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With 'secularists' we have, Hindutva need not worry - The pioneer

Javed Anand ()
1 July 1996


Title : With `secularists' we have, Hindutva need not
Author : Javed Anand
Publication : The pioneer
Date : July 1, 1996

We, the secularists of India, rejoiced when the Atal
Bihari Vajpayee-led Government proved to be a 13-day
wonder. We derived particular satisfaction from the fact
that the generals of the saffron brigade failed,and how,
in their attempt to get even a single MP on their side.
We were greatly comforted that everyone's stated reason
for refusal to extend support to the BJP was because of
its communal agenda. We felt relieved when 14 parties
agreed on a prime ministerial candidate, cobbled together
a common minimum programme, forged a United Front,
the support of the Congress with its 143 MPs, and,
inside Parliament, all good MPs exuded the sentiment that
whatever their other differences, secularism is one thing
that unites them against the communal demon-the BJP.

But there is a big danger that our present state of
secular bliss may prove to be short-lived. The problem is
not just the obvious one about how long will the Gowda
Government last. There is the more basic issue concerning

the nature and future of secular politics in India The
fact that a growing section of the electorate sees
nothing wrong with the BJP should be cause enough for
anxiety. Far more worrisome is the casual-at-best and
hypocritical-at-worst commitment of the major political
players to the very credo by which they swear.

Considering that the country has only recently emerged
from the grips of election fever, it is perhaps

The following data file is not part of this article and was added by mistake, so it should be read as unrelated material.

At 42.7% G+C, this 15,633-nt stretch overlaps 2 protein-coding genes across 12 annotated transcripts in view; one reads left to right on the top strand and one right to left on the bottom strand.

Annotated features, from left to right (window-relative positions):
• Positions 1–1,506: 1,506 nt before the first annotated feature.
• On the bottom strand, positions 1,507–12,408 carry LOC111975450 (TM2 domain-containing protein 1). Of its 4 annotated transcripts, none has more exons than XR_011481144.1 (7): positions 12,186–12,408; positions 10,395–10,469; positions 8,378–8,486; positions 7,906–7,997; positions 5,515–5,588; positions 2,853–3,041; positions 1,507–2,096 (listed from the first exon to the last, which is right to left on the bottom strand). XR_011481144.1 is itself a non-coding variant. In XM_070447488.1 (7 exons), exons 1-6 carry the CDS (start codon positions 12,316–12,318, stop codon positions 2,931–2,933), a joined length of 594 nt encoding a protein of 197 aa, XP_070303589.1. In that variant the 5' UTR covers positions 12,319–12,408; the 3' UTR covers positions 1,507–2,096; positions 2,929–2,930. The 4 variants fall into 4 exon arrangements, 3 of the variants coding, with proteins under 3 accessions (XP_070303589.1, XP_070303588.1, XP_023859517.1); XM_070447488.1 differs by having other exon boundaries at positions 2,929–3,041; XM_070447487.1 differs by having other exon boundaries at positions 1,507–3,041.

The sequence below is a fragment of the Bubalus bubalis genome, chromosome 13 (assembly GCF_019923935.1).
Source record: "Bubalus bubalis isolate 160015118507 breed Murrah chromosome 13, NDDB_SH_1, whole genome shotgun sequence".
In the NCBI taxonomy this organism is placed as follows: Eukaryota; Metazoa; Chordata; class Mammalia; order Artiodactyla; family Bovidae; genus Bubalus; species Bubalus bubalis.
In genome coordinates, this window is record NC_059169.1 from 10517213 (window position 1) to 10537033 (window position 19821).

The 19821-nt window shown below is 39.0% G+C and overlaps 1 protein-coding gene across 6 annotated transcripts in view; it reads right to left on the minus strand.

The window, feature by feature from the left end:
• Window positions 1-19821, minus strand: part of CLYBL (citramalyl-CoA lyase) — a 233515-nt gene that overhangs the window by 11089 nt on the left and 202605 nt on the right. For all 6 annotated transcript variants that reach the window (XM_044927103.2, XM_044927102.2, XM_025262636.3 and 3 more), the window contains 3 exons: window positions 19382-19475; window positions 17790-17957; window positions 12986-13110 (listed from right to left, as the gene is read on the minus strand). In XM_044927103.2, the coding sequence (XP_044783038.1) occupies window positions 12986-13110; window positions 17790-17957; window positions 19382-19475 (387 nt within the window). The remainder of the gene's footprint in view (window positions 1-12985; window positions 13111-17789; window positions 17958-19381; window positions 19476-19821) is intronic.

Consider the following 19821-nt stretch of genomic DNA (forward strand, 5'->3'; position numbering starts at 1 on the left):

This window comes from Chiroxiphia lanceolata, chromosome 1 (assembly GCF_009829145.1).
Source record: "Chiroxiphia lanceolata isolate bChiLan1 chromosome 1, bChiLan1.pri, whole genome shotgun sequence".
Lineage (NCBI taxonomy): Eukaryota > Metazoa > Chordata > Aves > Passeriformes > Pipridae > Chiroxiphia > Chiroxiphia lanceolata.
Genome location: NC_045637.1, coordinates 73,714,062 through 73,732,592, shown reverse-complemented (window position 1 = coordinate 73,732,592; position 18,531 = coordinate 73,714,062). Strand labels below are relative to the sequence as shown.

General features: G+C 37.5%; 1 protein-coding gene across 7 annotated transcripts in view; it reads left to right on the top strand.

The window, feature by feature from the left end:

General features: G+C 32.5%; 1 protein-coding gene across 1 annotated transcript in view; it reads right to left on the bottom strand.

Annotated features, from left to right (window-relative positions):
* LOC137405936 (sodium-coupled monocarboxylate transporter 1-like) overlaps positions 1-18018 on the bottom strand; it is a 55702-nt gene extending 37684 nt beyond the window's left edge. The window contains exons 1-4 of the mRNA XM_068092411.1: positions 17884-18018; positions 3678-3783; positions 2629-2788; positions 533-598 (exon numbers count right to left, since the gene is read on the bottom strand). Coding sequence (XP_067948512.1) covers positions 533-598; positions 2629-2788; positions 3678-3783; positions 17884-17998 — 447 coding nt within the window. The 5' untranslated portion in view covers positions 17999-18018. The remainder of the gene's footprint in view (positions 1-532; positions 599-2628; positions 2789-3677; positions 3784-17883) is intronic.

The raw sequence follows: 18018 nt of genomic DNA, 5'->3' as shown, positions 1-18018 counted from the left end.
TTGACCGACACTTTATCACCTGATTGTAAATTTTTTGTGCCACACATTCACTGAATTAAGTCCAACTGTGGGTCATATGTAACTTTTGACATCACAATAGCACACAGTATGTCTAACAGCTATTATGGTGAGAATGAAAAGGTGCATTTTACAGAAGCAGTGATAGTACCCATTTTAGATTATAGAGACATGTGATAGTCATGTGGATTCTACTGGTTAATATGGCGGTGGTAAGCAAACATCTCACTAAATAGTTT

understandable that little attention has been paid to the
India Today-MARG post-election survey. But the findings
of the opinion poll should be enough to jolt secularists
out of their celebratory slumber. The bad news is that
had elections been held between June 6 to June 9, that
is, within days of Mr Vajpayee vacating the Prime
Minister's chair for Mr Gowda, the BJP and its allies
would have increased their strength in Parliament from
the existing 194 to 208. In terms of votes, the BJP led-
alliance would have bagged 27.5 per cent of the total
votes, a four per cent jump.

The response to some of the other questions are even more
revealing. Can this Government maintain the unity of the
country? No, said 52 per cent of the respondents against
the 28 per cent who said, yes. Should the United Front
have been formed? Yes, 32 per cent; no 60 per cent.
Should the BJP have formed the Government? Yes, 67 per
cent; no 20 per cent. Is the BJP a communal party? Yes,
33 per cent; no 56 per
cent. Who do you think will be the best Prime Minister
for India? Vajpayee, .51 per cent; Narasimha Rao, 18 per
cent; VP Singh, six per cent; Sornia Gandhi, six per
cent; Deve Gowda, four per cent; Sharad Pawar, Jyoti
Basu, Laloo Prasad Yadav, two per cent each.

Asked to identify the most important issues to be
tackled, 80 per cent of the respondents mentioned
poverty, unemployment and corruption. Significantly, the
survey found the pro-BJP sentiment equally pronounced,
across the gender-men, women-and geography-rural, urban.

How should self-proclaimed parties respond to the poll
findings? One, be ostrich-like and disbelieve them: Not
all opinion polls, after all, are accurate. Two, be over-
optimistic and believe that the UF Government will per-
form such miracles for the masses in the coming months
that their world view will automatically change. Three,
be realistic, read the writing on the wall and ask why
there is such a serious disjunction between the thinking
of party bosses and the respondents to the poll. How
does one explain the fact that while communalism was one
question which pitted almost the entire political
spectrum against the BJP, well over half the respondents
to the latest poll believe the BJP is not a communal
party? Or the fact of Mr Vajpayee's popularity among
them (51 per cent) exceeds that of the entire galaxy of
political leaders?

VP Singh's folly

To leave such a discrepancy between the pronouncement of
the secular leaders and the led unaddressed is to ask
for trouble. The parties which swear by secularism must
either revise their own views about the BJP or think
seriously about a mass education programme to help the